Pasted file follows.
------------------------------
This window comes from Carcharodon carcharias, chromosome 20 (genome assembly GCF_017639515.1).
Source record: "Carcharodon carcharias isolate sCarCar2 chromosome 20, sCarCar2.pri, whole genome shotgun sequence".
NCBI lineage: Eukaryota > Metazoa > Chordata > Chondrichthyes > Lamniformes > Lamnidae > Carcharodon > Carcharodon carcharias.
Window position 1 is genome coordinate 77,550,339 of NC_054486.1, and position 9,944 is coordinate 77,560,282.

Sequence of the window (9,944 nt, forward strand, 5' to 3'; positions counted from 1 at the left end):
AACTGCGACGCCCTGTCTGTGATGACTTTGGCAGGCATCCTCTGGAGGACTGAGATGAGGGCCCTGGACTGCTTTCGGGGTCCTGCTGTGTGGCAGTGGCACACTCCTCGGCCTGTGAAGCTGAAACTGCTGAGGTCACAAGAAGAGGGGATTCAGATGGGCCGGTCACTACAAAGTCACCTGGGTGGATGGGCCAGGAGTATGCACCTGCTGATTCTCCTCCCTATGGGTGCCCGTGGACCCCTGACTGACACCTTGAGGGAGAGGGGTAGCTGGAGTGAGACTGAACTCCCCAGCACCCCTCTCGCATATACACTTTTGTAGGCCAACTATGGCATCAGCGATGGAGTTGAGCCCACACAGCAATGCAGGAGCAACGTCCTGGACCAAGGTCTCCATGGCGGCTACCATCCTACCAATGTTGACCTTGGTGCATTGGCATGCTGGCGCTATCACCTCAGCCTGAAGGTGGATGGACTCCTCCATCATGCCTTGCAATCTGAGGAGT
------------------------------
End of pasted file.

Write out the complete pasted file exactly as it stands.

This window comes from Carcharodon carcharias, chromosome 20 (genome assembly GCF_017639515.1).
Source record: "Carcharodon carcharias isolate sCarCar2 chromosome 20, sCarCar2.pri, whole genome shotgun sequence".
NCBI lineage: Eukaryota > Metazoa > Chordata > Chondrichthyes > Lamniformes > Lamnidae > Carcharodon > Carcharodon carcharias.
Window position 1 is genome coordinate 77,550,339 of NC_054486.1, and position 9,944 is coordinate 77,560,282.

Sequence of the window (9,944 nt, forward strand, 5' to 3'; positions counted from 1 at the left end):
AACTGCGACGCCCTGTCTGTGATGACTTTGGCAGGCATCCTCTGGAGGACTGAGATGAGGGCCCTGGACTGCTTTCGGGGTCCTGCTGTGTGGCAGTGGCACACTCCTCGGCCTGTGAAGCTGAAACTGCTGAGGTCACAAGAAGAGGGGATTCAGATGGGCCGGTCACTACAAAGTCACCTGGGTGGATGGGCCAGGAGTATGCACCTGCTGATTCTCCTCCCTATGGGTGCCCGTGGACCCCTGACTGACACCTTGAGGGAGAGGGGTAGCTGGAGTGAGACTGAACTCCCCAGCACCCCTCTCGCATATACACTTTTGTAGGCCAACTATGGCATCAGCGATGGAGTTGAGCCCACACAGCAATGCAGGAGCAACGTCCTGGACCAAGGTCTCCATGGCGGCTACCATCCTACCAATGTTGACCTTGGTGCATTGGCATGCTGGCGCTATCACCTCAGCCTGAAGGTGGATGGACTCCTCCATCATGCCTTGCAATCTGAGGAGT